For penetration of therapeutic substance into cells which form the tissue matrix, the therapeutic substance can be first delivered to the intended treatment area through delivery/electrical lumen 32. An electrical signal is supplied to transducer 42 after the requisite volume of therapeutic substance has passed through the distal end of delivery/electrical lumen 32 and into the intended treatment area. The electrical signal supplied to transducer 42 can have a frequency between 20 kHz and 3 MHz, an amplitude greater than 94.8V, a duty cycle between 5% and 20%, and a sweep time between 5,000 μs and 20,000 μs. Vibrating transducer 42 supplies acoustic pressure which is believed to disrupt individual cell walls, permitting the therapeutic substance to enter target tissue 60.

For diagnostic ultrasound, the electrical signal supplied to transducer 42 can have a frequency between 20 MHz and 40 MHz.

Examples of therapeutic substances or agents that are typically used to treat a subject and are appropriate for use in conjunction with the catheter assembly 30 via delivery/electrical lumen 32 include, for example, antineoplastic, antiinflammatory, antiplatelet, anticoagulants, fribrinolytic, thrombin inhibitor, antimitotic, and antiproliferative substances. Examples of antineoplastics include paclitaxel and docetaxel. Examples of antiplatelets, anticoagulant, fibrinolytics, and thrombin inhibitors include sodium heparin, low molecular weight heparin, hirudin, argatroban, forskolin, vapiprost, prostacyclin and prostacyclin analogues, dextran, D-phe-pro-argchloromethylketone (synthetic antithrombin), dipyridamole, glycoprotein IIb/IIIa platelet membrane receptor antibody, recombinant hirudin, thrombin inhibitor (available from Biogen'), and 7E-3B® (an antiplatelet drug from Centocore). Examples of suitable antimitotic agents include methotrexate, azathioprine, vincristine, vinblastine, flurouracil, adriamycin, and mutamycine. Examples of cytostatic or antiproliferative agents include rapamycin, angiopeptin (a somatostatin analogue from Ibsen), angiotensin converting enzyme inhibitors such as Captopril® (available from Squibb), Cilazapril® (available from Hoffman-LaRoche), or Lisinopril® (available from Merck); calcium channel blockers (such as Nifedipine), colchicine, fibroblast growth factor (FGF) antagonists, fish oil (omega 3-fatty acid), histamine antagonist, Lovastatin® (an inhibitor of HMG-CoA reductase, a cholesterol lowering drug from Merck), methotrexate, monoclonal antibodies (such as PDGF receptors), nitroprusside, phosphodiesterase inhibitors, prostaglandin inhibitor (available from Glazo), Seramin (a PDGF antagonist), serotonin blockers, steroids, thioprotease inhibitors, triazolopyrimidine (a PDGF antagonist), pemirolast potassium and nitric oxide. Other therapeutic substances or agents which may be appropriate include alpha-interferon, genetically engineered epithelial cells, prostaglandins such as PGE-1, and dexamethasone. While the foregoing therapeutic substances or agents are well known for preventative and treatment purposes, the substances or agents are provided by way of example and are not meant to be limiting. Other therapeutic substances which are currently available or that may be developed in the future are equally applicable for use with the present invention. The treatment of patients using the above mentioned medicines is well known to those having ordinary skill in the art.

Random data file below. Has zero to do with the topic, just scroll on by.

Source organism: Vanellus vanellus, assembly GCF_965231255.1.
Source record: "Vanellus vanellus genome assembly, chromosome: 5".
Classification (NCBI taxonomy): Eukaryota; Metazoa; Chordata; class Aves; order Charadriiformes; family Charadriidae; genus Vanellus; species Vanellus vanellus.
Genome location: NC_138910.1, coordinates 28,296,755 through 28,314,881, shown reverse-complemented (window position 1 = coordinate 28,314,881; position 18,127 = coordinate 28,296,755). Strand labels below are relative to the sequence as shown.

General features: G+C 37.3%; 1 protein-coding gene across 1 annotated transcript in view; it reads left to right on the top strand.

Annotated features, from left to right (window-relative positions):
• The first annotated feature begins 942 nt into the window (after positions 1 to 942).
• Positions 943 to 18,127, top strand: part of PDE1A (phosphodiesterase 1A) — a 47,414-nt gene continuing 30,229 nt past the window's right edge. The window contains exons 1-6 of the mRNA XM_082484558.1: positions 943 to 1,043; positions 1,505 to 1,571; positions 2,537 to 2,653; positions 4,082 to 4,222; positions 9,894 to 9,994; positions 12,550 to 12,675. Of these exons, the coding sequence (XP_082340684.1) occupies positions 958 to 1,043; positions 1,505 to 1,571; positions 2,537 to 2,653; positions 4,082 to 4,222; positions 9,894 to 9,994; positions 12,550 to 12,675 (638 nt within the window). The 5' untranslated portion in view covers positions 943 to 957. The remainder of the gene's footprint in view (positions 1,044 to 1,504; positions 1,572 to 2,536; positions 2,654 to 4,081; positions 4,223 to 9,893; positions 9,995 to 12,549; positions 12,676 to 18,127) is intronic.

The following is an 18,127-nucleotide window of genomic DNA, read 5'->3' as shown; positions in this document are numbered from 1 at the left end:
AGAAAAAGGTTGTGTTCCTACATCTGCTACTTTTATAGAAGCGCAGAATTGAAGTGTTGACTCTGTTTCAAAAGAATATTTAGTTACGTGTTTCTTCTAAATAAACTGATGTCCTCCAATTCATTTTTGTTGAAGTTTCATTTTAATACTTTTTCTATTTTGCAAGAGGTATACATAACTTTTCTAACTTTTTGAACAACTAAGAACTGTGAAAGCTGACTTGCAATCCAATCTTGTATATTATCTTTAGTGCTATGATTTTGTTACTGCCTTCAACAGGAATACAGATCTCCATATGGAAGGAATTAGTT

FIG. 7 illustrates another embodiment of catheter assembly 30 having three transducers 42 a, 42 b and 42 c disposed at distal portion 57 of guidewire/perfusion lumen 34. Each transducer 42 a42 c has a proximal end 72 and a distal end 74, which defines the length, l3, of each transducer 42 a42 c. Each distal end 74 of transducers 42 a and 42 b is positioned at a preselected distance d1 from the proximal end 72 of the adjacent transducer.

The length, l3, of each transducer 42 a42 c can be of equal or different measurement. To treat an active area in the vasculature of a subject that is about 1 centimeter long (0.395 inches, or 395 “mils”), exemplary length, l3, and distance d1 can be 100 mils and 50 mils, respectively. The number of transducers is not limited to the illustration of FIG. 7, and any suitable number of transducers can be used with this embodiment of the invention.